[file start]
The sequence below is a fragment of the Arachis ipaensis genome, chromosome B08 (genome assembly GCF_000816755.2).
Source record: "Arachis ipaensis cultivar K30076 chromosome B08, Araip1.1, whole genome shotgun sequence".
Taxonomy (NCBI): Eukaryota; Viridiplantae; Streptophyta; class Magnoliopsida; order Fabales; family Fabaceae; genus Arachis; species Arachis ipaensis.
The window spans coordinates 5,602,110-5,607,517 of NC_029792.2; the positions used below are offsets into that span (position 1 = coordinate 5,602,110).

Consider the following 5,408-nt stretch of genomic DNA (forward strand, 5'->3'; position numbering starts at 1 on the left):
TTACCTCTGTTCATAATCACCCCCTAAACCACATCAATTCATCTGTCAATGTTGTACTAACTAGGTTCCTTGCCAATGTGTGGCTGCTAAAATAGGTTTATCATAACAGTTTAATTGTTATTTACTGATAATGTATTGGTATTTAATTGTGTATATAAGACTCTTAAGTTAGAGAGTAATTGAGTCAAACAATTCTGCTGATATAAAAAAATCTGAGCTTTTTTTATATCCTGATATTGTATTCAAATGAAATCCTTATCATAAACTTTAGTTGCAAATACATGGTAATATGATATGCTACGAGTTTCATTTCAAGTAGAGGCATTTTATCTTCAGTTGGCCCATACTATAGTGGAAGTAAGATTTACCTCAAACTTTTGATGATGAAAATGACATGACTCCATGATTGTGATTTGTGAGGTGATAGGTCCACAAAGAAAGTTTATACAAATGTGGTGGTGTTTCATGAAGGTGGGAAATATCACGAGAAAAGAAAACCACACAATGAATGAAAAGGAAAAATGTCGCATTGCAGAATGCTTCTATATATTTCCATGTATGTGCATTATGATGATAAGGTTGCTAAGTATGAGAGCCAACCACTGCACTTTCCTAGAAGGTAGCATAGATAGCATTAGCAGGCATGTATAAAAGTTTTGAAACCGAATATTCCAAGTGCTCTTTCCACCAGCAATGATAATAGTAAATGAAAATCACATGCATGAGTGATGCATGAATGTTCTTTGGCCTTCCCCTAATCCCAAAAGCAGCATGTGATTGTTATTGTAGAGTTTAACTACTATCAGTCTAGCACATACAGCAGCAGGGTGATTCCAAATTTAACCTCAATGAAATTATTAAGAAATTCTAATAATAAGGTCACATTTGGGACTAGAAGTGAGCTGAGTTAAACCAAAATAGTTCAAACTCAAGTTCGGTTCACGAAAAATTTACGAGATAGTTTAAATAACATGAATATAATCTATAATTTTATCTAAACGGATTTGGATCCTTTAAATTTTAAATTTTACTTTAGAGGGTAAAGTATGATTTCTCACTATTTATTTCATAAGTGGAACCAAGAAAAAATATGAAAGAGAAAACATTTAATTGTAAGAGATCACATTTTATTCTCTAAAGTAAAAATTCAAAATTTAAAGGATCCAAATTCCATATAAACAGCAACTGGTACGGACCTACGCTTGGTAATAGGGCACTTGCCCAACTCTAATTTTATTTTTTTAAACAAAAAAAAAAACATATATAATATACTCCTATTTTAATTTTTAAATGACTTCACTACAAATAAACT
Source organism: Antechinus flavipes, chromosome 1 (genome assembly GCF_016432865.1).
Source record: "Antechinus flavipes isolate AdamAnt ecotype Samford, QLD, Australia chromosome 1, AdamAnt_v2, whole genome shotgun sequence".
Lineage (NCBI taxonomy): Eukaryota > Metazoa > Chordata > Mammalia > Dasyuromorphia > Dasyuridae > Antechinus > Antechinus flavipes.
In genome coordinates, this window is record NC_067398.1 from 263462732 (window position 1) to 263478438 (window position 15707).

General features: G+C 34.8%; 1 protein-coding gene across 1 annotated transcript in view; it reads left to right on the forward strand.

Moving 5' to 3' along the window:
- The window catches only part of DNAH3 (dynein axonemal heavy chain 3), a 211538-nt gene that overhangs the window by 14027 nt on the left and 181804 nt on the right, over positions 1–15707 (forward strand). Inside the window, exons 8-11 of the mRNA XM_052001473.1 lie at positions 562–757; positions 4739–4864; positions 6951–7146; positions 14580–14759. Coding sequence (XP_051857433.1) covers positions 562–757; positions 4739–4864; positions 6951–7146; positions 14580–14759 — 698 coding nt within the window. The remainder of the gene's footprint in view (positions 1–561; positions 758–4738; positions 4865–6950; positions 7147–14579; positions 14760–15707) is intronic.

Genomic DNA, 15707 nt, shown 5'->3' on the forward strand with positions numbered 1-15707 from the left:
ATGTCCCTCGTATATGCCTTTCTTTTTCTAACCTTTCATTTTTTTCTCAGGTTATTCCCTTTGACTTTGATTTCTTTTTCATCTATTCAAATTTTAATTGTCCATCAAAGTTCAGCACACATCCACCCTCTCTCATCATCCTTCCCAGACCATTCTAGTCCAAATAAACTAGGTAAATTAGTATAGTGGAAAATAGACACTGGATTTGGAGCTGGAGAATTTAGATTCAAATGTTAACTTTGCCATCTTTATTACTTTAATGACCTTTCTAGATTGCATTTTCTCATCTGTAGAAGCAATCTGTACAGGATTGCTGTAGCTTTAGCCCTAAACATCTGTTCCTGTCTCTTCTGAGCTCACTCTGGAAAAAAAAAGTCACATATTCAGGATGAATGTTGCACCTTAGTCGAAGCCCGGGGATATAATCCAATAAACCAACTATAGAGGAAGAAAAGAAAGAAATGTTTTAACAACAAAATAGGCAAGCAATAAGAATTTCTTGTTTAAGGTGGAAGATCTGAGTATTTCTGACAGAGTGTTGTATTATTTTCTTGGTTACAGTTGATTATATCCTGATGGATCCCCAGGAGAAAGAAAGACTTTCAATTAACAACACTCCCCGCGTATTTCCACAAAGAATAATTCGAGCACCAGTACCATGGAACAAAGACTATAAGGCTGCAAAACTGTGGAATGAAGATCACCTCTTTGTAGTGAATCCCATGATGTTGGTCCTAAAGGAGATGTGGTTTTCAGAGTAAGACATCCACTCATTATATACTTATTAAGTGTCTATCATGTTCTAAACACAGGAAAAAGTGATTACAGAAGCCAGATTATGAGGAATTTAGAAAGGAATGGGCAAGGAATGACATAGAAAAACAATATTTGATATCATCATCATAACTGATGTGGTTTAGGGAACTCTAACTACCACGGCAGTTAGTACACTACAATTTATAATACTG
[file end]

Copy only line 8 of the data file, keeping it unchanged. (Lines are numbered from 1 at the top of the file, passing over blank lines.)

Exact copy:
Source record: "Antechinus flavipes isolate AdamAnt ecotype Samford, QLD, Australia chromosome 1, AdamAnt_v2, whole genome shotgun sequence".